Myths may perform any one or all three of these functions, but in addition play a critical role in how a culture constructs its sense of time. In this sense myths are contrasted to history, which concerns recent, well-documented events, and to poetic epics and narrative legends, which concern an historical person, place, or incident from the distant past; an example is the story of Lady Godiva's naked ride through Coventry. (The legends of Norwegian and Icelandic kings, recorded from the 12th to the 15th cent., are called sagas.) A myth, however, is generally a story that takes place in an imagined, remote, timeless past and tells of the origins of humans, animals, and the supernatural.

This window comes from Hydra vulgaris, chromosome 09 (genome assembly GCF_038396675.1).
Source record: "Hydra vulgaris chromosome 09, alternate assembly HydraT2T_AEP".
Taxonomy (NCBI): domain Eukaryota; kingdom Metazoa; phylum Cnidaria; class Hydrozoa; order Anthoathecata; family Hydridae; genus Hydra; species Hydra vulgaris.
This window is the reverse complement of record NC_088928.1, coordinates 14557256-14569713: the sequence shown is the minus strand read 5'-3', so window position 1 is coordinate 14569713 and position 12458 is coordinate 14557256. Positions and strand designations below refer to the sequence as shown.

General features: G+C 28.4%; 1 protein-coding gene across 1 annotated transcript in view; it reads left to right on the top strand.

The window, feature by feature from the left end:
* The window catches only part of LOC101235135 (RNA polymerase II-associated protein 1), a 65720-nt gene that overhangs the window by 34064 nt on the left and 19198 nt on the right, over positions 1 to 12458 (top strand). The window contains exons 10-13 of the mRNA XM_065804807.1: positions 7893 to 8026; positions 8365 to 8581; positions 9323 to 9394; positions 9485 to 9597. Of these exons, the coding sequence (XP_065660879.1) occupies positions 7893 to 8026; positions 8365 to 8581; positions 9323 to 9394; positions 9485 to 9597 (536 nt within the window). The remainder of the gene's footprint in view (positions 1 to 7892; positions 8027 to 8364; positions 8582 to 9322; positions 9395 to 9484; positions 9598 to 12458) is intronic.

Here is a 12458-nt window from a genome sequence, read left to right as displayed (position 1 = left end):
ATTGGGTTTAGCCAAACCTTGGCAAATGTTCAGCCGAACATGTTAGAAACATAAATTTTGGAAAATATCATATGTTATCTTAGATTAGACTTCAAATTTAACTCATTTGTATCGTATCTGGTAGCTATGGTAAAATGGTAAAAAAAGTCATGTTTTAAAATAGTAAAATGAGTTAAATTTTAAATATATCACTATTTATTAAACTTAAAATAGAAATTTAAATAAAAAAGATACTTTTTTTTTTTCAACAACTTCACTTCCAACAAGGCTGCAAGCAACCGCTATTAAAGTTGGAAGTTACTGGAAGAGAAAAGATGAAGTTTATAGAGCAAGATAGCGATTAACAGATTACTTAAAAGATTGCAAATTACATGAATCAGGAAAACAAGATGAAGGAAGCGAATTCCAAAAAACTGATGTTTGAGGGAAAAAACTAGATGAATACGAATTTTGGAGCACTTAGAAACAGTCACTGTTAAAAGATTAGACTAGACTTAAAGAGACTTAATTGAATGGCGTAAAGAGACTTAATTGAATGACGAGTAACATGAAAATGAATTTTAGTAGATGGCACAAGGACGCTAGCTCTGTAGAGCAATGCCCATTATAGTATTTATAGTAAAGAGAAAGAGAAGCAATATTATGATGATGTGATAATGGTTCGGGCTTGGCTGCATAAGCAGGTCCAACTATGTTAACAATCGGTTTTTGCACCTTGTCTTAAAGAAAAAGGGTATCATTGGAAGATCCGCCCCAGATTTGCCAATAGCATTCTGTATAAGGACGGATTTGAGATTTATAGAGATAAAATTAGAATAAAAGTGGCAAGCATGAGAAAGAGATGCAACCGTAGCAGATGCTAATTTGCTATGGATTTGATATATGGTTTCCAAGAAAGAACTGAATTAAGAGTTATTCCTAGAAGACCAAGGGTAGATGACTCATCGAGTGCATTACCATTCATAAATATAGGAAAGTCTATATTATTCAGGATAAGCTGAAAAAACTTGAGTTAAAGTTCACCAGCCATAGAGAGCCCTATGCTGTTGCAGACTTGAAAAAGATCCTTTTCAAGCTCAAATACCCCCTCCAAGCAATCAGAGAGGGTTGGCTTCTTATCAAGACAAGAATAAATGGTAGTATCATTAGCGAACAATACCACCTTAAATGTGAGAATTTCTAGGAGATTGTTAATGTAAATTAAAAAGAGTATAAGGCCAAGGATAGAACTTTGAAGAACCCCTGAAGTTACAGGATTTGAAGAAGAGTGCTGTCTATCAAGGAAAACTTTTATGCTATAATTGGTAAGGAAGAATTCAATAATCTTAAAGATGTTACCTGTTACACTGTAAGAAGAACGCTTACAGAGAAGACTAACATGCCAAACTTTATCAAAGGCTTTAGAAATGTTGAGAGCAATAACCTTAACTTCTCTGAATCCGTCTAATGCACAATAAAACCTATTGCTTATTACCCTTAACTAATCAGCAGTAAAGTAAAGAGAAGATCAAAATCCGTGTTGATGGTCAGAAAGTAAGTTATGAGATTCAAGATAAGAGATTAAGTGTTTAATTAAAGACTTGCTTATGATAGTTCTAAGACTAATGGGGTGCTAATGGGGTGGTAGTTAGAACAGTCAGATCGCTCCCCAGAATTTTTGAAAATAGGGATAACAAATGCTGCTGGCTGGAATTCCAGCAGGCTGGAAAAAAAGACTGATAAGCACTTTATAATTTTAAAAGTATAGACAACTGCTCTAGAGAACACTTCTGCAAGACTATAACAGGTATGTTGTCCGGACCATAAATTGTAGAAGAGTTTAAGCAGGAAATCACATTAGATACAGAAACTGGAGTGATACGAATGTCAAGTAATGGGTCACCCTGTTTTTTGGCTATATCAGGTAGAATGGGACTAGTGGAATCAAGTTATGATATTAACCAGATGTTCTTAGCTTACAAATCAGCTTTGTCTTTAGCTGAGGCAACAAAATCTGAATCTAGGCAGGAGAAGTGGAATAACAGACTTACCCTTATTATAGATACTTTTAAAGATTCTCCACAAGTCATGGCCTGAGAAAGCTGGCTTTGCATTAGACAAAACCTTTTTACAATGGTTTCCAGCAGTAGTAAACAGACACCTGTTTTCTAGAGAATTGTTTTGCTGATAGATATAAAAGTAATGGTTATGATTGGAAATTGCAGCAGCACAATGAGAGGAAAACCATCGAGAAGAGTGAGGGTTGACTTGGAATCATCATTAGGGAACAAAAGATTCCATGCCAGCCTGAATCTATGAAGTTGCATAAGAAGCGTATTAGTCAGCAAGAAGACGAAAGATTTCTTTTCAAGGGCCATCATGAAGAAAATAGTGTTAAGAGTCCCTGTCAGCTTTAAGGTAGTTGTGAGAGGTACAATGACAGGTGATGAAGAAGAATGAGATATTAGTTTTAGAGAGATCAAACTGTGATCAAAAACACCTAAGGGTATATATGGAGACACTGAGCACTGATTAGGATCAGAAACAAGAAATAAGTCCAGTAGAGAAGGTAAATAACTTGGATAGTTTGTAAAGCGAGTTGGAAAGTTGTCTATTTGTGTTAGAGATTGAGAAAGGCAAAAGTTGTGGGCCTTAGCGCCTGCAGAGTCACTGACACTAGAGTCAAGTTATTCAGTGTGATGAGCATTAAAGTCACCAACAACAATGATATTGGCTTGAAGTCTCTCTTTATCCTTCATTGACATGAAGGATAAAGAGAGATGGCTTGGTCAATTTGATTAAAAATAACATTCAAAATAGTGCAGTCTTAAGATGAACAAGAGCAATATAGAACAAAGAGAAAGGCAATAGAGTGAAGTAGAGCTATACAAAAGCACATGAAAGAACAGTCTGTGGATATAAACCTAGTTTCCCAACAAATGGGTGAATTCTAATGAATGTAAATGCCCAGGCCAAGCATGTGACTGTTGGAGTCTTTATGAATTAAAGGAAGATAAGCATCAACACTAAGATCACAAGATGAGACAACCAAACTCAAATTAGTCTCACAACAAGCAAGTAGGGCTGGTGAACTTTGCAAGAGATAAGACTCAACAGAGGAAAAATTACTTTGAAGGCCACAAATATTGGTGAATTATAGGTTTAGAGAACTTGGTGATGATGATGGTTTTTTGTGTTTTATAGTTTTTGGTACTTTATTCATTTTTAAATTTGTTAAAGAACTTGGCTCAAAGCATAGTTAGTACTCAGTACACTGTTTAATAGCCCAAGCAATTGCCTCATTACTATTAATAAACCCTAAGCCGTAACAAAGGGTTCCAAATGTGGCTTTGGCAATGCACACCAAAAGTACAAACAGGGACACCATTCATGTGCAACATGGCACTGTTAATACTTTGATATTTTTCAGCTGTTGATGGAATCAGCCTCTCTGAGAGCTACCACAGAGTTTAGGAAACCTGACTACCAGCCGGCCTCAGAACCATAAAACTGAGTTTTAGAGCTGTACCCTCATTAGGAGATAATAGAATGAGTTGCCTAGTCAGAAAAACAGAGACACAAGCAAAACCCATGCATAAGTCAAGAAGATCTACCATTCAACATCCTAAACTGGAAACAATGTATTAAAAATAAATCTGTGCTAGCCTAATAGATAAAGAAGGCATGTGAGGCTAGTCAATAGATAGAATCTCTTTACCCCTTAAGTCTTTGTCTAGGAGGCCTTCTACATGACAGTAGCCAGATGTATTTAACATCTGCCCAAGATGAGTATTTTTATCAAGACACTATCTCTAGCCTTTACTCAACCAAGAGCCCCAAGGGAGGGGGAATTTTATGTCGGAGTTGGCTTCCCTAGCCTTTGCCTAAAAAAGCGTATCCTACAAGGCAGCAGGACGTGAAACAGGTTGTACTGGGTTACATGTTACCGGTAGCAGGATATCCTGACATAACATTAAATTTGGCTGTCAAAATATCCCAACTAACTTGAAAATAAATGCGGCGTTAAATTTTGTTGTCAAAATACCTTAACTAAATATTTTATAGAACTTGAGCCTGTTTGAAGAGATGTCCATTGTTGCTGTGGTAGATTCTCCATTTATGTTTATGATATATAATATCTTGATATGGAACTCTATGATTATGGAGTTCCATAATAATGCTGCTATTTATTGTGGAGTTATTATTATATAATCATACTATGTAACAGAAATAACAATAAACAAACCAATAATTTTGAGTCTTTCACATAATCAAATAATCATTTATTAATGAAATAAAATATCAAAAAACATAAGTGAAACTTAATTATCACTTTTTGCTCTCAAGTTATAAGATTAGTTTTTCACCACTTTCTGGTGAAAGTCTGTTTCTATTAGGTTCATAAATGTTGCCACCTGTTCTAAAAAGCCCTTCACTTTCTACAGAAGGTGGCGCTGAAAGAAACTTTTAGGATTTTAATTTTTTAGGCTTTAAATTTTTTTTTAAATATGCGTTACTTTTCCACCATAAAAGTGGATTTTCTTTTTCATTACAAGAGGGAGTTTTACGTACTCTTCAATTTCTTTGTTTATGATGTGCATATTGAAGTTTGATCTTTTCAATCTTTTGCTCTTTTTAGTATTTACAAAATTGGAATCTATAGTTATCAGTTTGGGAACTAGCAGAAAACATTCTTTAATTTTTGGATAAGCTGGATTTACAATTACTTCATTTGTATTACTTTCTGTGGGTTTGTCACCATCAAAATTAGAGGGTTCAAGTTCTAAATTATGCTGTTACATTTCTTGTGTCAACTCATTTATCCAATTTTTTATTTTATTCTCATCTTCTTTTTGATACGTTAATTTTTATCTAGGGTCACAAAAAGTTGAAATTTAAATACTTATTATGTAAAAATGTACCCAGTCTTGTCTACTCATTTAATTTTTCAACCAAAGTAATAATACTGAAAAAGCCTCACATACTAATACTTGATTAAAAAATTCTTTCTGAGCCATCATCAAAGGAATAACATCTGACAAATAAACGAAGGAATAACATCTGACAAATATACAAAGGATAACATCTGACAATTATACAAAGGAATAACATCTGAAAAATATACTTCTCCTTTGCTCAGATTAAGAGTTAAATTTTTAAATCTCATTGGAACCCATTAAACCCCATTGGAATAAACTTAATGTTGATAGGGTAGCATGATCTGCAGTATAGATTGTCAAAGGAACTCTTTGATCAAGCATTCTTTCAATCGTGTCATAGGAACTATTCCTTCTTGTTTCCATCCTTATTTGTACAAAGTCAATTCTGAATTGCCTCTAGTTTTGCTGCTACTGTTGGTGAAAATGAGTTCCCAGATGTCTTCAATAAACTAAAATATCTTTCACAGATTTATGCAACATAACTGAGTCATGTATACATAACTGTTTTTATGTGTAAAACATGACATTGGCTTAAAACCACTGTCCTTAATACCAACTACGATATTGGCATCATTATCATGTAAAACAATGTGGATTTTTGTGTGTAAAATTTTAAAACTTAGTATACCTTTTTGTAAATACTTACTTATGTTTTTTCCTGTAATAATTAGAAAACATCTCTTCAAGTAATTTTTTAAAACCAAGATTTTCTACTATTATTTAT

While ancient Greek, Roman, and Jewish mythologies are the best known, other important mythologies are the Norse, which is less anthropomorphic than the Greek (see Germanic religion); the Indian, or Vedic, which tends to be more abstract and otherworldly than the Greek (see Veda); the Egyptian, which is closely related to religious ritual (see Egyptian religion); and the Mesopotamian, which shares with the Greek mythology a strong concern for the relationship between life and death (see Middle Eastern religions).
Myth has been employed for the enrichment of literature since the time of Aeschylus and has been used by some of the major English poets (e.g., Milton, Shelley, Keats). Some great literary figures, notably William Blake, James Joyce, Franz Kafka, W. B. Yeats, T. S. Eliot, and Wallace Stevens have consciously constructed personal myths using the old materials and newly constructed symbols.
The Columbia Electronic Encyclopedia, 6th ed. Copyright © 2012, Columbia University Press. All rights reserved.